An amino acid found naturally in foods such as meat, poultry, fish and dairy products could improve oral health, says a new research.
Researchers at the University of Michigan and Newcastle University discovered that amino acid, arginine, which is already used in dental products for tooth sensitivity could prevent formation of dental plaque.
"This is important as bacteria like to aggregate on surfaces to form biofilms. Dental plaque is a biofilm that contribute to the billions of dollars of dental treatments and office visits every year in the United States. Biofilms account for more than 50 percent of all hospital infections," said one of the researchers Alexander Rickard, assistant professor at the University of Michigan.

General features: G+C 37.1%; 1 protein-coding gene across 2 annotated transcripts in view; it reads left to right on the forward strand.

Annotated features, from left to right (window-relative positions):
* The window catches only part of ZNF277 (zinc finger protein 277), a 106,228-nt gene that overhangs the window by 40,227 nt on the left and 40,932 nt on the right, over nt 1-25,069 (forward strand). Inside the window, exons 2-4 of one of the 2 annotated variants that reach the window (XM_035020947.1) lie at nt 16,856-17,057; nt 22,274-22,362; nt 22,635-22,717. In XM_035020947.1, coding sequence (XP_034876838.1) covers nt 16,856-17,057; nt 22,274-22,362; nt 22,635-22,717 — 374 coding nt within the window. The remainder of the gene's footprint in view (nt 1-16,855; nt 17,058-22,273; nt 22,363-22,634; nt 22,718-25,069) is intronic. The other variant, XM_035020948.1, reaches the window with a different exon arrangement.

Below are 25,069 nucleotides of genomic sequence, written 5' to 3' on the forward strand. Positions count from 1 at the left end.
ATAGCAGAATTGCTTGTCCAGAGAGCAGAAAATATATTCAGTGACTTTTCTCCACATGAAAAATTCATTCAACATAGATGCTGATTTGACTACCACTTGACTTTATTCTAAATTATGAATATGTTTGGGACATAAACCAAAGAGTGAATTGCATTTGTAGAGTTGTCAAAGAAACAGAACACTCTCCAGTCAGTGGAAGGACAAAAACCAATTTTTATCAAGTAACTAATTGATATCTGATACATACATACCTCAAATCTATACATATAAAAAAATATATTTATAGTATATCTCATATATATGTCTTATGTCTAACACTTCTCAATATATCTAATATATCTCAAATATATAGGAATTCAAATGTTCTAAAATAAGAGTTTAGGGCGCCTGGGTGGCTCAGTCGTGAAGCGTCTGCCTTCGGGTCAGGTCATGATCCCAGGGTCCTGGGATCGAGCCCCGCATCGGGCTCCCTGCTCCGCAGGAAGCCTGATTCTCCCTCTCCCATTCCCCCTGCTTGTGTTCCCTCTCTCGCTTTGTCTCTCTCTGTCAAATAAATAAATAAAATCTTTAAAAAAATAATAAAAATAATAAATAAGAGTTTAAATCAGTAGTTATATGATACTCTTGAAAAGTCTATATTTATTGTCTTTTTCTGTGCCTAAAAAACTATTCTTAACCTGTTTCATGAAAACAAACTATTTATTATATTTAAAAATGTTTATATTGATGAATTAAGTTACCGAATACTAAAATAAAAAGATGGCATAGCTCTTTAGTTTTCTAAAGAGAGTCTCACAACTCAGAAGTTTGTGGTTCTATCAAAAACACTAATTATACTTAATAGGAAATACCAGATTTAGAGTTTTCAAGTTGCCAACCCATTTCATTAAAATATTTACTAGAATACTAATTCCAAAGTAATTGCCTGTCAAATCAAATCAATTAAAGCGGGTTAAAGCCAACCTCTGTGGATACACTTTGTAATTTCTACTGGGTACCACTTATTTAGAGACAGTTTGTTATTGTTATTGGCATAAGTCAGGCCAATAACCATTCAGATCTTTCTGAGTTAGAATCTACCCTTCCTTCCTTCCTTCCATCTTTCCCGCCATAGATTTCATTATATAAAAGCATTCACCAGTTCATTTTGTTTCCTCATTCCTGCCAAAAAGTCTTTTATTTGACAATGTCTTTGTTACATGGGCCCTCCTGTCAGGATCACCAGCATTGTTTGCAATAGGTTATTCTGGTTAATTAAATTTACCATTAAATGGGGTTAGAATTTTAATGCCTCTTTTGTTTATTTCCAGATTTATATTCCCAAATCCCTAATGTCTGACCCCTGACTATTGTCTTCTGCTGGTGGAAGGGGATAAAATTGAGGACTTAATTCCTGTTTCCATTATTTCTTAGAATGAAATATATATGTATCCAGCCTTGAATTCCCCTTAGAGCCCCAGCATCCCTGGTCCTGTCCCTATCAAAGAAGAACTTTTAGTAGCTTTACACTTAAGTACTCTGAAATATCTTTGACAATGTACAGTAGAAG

Dental biofilms causes formation of dental caries (cavities), gingivitis and periodontal disease.
To control dental plaque, antimicrobial agents such as chlorhexidine are used. Antimicrobial agents are chemicals that kill plaque bacteria, but they can affect sense of taste and also stain teeth.
The research findings suggests that the naturally found amino acid arginine could one day replace the chemical substances currently used to prevent dental plaques.
The researchers said further clinical trials are required to verify the lab findings. It appears arginine can change how cells stick together, and can trigger bacteria within biofilms to alter how they behave so that they no longer stick to surfaces.